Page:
German Chamber of Commerce

Power Shortages: What’s next?


The German Chamber’s Perspective

Recently, companies had been facing severe power cuts for several weeks. How is the situation as of today? What is next? Here is the German Chamber’s assessment of the situation.


In a Nutshell:

  • Status Quo: power situation stabilized in many locations all over China during the first half of November.
  • Companies’ Short-term Solutions: more internal flexibility, agreeing on individual solution with local governments
  • Companies’ Mid-term Solutions: Installing solar panels; becoming green quicker
  • Local Governments’ Preparations: rather energy-intense companies face restrictions if energy saving necessary, emergency plans in place
  • Accelerated Policymaking: power market liberalization; green policies
  • Outlook: We can expect the situation to be more stable. The forecasted cold winter, however, might very likely invoke the need of further energy savings.
  • What we advocate for: transparent info on energy situation; clarity on green energy usage; support for companies going green; equal treatment of all market players

Status Quo

After having experienced an unstable power supply for several weeks, the situation has been stabilizing in many locations all over China in the first half of November. In some locations, companies are still requested to save energy up between 20 and 30%. In case energy saving measures need to be taken in certain locations, the announcements now come with more lead time.

The supply chains are still affected and impacts on companies’ operations vary, but in many cases are rather influencing operations to a rather limited extent at the time being.


Companies‘ Short-term Solutions

Apart from the ad-hoc measures like buying power generators, a lot of companies have meanwhile increased their internal flexibility, being for instance now more prepared to switching quickly to night shifts. Some also invested in batteries, which can save energy during the night.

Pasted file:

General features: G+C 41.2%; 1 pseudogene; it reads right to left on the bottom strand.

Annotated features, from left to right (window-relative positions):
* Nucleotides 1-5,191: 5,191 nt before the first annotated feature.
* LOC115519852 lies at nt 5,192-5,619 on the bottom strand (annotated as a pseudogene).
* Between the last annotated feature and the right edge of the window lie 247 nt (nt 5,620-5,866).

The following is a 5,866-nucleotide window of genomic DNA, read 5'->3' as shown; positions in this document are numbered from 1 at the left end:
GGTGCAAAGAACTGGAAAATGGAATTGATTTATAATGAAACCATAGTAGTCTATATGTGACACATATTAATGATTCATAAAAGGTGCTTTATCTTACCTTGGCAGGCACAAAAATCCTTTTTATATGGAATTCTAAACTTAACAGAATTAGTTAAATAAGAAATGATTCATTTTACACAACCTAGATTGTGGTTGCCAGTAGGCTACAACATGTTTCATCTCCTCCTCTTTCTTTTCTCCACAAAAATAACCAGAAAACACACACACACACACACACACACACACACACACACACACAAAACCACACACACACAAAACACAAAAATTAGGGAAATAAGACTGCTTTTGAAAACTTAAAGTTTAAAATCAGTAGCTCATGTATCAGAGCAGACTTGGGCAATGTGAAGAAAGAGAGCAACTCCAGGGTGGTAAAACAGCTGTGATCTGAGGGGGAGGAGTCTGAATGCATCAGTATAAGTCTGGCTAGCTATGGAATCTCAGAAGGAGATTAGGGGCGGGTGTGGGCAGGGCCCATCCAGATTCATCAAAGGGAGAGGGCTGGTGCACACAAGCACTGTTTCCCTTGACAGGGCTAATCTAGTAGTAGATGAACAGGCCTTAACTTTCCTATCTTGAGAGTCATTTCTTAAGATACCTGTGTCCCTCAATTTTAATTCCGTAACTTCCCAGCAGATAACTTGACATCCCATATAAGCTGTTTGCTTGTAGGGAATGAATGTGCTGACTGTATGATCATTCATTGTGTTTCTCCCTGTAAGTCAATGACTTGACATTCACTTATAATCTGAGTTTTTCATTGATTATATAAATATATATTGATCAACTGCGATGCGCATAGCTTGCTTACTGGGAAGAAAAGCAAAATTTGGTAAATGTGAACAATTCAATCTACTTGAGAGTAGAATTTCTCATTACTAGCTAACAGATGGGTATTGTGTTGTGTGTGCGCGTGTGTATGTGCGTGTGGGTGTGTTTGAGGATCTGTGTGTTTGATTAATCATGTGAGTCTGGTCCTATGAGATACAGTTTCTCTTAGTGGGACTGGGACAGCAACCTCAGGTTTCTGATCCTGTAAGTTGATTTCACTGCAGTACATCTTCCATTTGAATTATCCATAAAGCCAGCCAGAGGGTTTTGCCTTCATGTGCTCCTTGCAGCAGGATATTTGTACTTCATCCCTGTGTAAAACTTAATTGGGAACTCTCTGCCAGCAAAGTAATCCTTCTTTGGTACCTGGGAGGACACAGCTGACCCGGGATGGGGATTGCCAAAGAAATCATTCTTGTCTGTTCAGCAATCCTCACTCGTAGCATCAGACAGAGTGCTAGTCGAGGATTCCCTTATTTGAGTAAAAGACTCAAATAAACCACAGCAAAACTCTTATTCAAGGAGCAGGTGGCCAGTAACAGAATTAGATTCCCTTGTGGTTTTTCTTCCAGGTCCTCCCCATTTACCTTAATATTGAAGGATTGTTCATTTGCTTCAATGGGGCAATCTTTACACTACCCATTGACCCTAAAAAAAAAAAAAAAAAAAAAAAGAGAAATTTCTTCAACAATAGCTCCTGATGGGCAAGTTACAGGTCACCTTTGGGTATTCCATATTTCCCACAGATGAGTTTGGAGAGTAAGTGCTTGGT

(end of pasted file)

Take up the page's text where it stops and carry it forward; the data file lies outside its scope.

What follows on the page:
Quite some companies have also managed to agree with their local authorities on certain individual models in case further power restrictions come up. This could be for instance a certain power saving schedule or the assurance that a certain machine needs at least a constant power supply while other machines could rather be paused for a while.


Companies’ Mid-term Solutions

Investment into solar panels is the most frequent solution to prepare for the future. However, in some cases it occurred that the roof is not seen as suitable by the industry park. Also, for some companies the question remains which percentage of energy fed into the grids can be used by the company itself and if the company will be exempted from power cuts should they happen again.
Apart from the electricity supply as such, many companies now think ever stronger about how they can move forward quicker in their efforts to becoming green. Some companies consider getting certified as “Green Factory” (The standard exists since 2018). For how to become a green factory, industry parks might also offer their support – at least by providing information but it might be worth to make sure whether there is any financial support or incentives.

Local Governments’ Preparations

Some local officials indicated that more energy savings are about to come during the winter. But if they come, rather companies with high energy consumption and intensity or are likely to face restrictions for certain peak hours.

Vice versa, it has been indicated by governments that those companies with green factory or net-zero factory will have first priority to release from power cut if any.

Others now have emergency plans in place. Once there is a power shortage, the production of key enterprises in the region will still be guaranteed.

Accelerated Policymaking